Historian Kelly Lytle Hernández brings us the lengthy history of how authorities in Los Angeles have used imprisonment as a tool to control both labor and migration.
City of Inmates takes the reader from a brief look at the Tongva Communities in the Tongva Basin, to the Spanish colonial era of the late 18th century, and through the Watts Rebellion in 1965. “This book recounts how the dynamics of conquest met deep reservoirs of rebellion as Los Angeles became the City of Inmates, the nation’s carceral core.” Our discussion delves into this painstaking history of incarceration, resistance, and rebellion in the changing city.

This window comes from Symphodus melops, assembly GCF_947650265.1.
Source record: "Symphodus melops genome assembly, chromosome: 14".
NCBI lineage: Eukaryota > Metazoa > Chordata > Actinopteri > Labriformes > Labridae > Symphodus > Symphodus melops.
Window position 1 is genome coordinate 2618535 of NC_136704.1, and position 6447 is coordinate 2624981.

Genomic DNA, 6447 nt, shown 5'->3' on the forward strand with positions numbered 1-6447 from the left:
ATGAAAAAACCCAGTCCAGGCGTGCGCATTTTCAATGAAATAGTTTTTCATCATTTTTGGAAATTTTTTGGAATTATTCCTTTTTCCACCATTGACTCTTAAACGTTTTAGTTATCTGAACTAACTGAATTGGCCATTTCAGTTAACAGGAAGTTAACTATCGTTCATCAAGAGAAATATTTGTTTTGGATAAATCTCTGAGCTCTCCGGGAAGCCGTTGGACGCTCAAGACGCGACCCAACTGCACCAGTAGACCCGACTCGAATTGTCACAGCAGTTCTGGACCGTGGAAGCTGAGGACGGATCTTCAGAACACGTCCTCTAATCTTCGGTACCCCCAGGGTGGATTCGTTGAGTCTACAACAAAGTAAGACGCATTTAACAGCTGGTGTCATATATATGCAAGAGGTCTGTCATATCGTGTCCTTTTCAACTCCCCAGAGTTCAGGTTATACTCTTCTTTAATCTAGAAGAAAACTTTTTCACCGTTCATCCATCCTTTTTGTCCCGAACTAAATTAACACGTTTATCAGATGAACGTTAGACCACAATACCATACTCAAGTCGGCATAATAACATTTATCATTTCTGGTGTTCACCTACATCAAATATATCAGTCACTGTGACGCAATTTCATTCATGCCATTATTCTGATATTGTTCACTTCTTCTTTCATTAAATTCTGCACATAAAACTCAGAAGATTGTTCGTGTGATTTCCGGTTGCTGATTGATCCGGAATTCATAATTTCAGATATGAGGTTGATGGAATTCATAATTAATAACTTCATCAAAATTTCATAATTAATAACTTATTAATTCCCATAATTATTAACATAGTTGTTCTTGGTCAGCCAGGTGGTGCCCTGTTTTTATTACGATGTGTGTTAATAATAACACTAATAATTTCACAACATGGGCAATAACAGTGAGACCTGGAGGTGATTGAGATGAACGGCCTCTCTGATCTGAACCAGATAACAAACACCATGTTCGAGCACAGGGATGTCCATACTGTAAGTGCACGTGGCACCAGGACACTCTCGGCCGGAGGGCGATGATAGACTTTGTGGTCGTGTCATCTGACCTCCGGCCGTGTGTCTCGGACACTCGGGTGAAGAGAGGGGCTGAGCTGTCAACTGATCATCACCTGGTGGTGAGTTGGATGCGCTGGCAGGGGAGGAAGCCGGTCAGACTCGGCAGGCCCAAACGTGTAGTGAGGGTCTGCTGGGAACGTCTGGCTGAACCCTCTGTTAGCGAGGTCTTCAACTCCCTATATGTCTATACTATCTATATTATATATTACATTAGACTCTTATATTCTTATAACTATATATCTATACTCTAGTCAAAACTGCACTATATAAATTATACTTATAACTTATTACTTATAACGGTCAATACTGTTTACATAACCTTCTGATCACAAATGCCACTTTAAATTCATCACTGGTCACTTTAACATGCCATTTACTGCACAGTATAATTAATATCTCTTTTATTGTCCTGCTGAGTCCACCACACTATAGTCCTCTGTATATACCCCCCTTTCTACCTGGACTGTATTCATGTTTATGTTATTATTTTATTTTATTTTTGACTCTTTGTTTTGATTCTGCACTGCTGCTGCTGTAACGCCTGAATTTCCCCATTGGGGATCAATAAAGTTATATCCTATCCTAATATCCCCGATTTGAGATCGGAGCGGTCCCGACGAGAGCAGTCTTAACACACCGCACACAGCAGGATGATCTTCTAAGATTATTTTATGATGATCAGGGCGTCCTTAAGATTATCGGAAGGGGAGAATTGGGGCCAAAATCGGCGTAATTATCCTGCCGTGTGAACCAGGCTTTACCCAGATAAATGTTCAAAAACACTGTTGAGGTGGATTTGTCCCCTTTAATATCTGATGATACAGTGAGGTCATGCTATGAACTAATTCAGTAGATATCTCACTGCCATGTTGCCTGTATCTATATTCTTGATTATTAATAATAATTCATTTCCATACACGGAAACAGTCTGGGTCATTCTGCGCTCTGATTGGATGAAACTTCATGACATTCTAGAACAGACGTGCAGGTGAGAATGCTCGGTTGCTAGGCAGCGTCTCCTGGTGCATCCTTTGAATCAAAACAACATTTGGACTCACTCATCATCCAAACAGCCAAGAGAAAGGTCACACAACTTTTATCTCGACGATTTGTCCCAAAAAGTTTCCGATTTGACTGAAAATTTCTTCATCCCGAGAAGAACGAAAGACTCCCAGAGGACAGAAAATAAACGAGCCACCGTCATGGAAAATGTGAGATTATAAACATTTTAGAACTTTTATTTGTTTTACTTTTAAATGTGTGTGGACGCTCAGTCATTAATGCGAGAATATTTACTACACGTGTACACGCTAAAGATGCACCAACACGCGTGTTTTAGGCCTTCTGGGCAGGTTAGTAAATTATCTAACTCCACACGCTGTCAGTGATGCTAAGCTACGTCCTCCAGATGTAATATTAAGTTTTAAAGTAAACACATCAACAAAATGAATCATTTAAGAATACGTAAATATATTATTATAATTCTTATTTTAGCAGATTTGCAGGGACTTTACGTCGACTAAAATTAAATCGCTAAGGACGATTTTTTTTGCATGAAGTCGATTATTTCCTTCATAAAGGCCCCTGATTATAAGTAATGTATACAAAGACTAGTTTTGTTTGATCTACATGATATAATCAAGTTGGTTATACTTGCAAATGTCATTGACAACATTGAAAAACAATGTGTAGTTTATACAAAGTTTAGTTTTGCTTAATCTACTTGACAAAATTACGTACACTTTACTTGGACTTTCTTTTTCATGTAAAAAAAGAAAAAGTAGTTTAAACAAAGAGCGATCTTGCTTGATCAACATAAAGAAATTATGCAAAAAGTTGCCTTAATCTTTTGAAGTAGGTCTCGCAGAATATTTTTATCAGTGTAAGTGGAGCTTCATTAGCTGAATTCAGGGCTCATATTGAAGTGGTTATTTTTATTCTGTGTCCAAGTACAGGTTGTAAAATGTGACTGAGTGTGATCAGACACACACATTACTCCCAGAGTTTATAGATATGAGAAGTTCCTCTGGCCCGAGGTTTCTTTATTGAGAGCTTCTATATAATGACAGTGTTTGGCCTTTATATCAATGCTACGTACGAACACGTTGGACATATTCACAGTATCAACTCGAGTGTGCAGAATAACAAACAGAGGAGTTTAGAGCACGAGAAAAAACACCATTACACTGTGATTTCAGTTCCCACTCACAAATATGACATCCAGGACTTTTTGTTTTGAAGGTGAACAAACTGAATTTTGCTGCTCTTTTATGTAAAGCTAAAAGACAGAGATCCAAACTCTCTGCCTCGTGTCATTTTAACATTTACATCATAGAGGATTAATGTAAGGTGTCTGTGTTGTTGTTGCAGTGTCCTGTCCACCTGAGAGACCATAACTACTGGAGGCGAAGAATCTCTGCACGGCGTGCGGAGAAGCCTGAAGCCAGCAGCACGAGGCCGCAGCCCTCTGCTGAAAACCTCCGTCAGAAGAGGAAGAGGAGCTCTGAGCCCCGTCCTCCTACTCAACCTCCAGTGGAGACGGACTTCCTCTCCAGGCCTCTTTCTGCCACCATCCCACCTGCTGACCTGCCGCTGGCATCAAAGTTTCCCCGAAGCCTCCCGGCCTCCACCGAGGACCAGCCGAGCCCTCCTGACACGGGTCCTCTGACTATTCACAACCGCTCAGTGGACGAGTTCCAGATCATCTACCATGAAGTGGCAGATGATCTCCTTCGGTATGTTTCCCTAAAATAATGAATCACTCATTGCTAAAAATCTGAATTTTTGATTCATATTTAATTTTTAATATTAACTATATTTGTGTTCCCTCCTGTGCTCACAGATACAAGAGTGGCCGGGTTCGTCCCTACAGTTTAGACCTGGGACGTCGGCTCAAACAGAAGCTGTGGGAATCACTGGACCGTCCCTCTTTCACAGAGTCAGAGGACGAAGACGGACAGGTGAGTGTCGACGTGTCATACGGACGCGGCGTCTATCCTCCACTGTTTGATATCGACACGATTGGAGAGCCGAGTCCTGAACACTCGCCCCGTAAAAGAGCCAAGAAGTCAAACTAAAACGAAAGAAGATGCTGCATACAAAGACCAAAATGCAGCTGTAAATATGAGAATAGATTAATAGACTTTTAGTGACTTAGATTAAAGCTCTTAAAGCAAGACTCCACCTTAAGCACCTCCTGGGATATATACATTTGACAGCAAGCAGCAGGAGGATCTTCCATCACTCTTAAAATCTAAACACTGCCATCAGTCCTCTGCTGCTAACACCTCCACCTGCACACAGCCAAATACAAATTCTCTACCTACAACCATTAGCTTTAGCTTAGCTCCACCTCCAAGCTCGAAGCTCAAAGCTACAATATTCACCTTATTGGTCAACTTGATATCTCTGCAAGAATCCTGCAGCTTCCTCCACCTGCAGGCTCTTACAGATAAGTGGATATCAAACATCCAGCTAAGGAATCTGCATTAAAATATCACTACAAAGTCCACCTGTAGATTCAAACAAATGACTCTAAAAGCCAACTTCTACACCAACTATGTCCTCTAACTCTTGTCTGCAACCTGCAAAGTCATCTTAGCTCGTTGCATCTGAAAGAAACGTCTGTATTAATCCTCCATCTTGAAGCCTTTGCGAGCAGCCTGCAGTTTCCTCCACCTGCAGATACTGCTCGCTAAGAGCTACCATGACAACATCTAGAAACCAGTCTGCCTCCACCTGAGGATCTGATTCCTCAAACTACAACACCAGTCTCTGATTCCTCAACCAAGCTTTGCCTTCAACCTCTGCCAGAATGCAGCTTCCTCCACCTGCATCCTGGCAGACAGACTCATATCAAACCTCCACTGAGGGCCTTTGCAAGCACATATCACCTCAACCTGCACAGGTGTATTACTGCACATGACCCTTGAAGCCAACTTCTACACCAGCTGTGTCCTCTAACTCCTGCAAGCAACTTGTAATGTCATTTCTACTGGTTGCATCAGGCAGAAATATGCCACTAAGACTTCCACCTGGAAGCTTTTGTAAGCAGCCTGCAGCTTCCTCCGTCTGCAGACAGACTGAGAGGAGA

To listen to the Bedrosian Book Club discussion of City of Inmates click the arrow in the player on this post. Or you can download it and subscribe through ApplePodcasts, Soundcloud, Google Play, Stitcher or your favorite podcasting app!
Links & further reading:
The Effect of Private Sector Work Opportunities in Prison on Labor Market Outcomes of the Formerly Incarcerated, Robynn Cox in the Journal of Labor Research, Dec 2016.
and … be on the lookout for Is the Cemetery Dead? coming in March from University of Chicago Press!